NIDDK, National Institutes of Health, Molecular Recognition Section, Laboratory of Bioorganic Chemistry, Bldg. 8A, Room B1A-23, 9000 Rockville Pike, Bethesda, Maryland 20892-0810, USA. email@example.com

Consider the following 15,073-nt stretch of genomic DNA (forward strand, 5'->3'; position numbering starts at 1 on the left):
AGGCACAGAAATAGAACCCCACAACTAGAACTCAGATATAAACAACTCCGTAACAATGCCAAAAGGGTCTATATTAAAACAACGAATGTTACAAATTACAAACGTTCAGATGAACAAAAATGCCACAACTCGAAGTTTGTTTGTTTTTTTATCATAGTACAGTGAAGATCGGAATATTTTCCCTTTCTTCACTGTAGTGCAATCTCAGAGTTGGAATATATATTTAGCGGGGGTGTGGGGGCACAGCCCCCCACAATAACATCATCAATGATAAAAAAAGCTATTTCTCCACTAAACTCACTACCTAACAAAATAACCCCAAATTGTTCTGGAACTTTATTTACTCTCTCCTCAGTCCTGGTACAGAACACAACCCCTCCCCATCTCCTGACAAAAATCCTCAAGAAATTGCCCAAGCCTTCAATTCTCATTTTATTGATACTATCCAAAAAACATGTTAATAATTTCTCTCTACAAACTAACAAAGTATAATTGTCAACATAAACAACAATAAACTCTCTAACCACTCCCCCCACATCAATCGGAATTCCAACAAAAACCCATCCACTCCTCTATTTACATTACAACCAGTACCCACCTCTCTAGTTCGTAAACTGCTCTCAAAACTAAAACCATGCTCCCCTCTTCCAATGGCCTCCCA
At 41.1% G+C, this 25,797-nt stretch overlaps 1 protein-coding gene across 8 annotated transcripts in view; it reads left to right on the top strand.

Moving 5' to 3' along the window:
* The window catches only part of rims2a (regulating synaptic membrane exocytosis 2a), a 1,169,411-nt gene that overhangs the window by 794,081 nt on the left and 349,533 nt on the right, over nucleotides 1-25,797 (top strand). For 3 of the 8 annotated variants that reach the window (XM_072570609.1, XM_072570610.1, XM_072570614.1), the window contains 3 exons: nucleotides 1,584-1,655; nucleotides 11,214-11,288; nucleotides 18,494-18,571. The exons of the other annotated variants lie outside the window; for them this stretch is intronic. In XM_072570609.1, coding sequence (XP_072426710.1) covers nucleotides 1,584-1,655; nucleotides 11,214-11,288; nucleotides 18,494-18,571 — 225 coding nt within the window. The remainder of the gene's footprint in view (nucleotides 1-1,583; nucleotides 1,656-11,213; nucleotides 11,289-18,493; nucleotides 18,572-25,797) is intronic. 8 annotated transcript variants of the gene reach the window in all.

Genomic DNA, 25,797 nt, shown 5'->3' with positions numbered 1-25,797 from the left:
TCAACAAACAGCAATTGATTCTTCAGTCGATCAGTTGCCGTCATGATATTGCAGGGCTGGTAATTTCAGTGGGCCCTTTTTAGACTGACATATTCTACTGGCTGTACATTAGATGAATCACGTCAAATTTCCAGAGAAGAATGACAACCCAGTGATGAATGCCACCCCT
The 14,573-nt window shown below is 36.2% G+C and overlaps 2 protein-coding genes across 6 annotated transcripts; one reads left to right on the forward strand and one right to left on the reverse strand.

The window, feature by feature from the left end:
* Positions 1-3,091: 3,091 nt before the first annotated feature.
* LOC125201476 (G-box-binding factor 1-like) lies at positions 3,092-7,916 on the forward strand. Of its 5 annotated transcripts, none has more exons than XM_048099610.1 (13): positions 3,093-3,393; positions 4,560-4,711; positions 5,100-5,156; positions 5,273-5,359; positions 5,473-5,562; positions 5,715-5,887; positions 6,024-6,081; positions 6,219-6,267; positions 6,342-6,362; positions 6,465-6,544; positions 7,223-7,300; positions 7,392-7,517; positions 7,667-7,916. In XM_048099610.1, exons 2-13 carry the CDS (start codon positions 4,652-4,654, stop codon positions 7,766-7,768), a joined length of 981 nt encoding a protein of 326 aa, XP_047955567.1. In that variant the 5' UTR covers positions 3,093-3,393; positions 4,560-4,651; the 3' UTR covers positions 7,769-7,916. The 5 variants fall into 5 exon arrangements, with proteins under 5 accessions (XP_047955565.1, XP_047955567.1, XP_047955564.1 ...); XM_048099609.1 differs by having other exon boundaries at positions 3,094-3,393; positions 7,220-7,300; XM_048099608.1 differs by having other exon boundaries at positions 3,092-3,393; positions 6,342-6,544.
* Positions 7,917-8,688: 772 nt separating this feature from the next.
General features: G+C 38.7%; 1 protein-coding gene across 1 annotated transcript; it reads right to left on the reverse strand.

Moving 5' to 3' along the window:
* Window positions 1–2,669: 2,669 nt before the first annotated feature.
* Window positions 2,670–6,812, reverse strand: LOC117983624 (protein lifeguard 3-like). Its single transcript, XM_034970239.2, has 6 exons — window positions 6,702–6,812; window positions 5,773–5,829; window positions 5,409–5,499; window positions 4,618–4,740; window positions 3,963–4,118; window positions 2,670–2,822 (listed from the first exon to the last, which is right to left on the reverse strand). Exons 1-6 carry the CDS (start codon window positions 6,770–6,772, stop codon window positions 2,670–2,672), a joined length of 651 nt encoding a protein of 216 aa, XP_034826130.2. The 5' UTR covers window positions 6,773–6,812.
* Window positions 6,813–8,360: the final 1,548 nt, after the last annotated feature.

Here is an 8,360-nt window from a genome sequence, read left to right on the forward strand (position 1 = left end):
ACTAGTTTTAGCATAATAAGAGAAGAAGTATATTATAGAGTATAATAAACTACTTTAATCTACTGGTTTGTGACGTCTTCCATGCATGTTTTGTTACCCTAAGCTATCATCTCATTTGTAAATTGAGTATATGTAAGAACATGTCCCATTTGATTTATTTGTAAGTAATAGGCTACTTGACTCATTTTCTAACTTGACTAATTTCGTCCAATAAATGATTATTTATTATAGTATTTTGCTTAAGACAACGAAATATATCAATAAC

Adenosine receptors (ARs) are a four-member subfamily of G protein-coupled receptors and are major targets of caffeine and theophylline. There are four subtypes of ARs, designated as A1, A2A, A2B and A3. Selective agonists are now available for all four subtypes. Over a dozen of these selective agonists are now in clinical trials for various conditions, although none has received regulatory approval except for the endogenous AR agonist adenosine itself. A1AR agonists are in clinical trials for cardiac arrhythmias and neuropathic pain. A2AAR agonists are now in trials for myocardial perfusion imaging and as anti-inflammatory agents. A2BAR agonists are under preclinical scrutiny for potential treatment of cardiac ischemia. A3AR agonists are in clinical trials for the treatment of rheumatoid arthritis and colorectal cancer. The present review will mainly cover the agonists that are presently in clinical trials for various conditions and only a brief introduction will be given to major chemical classes of AR agonists presently under investigation."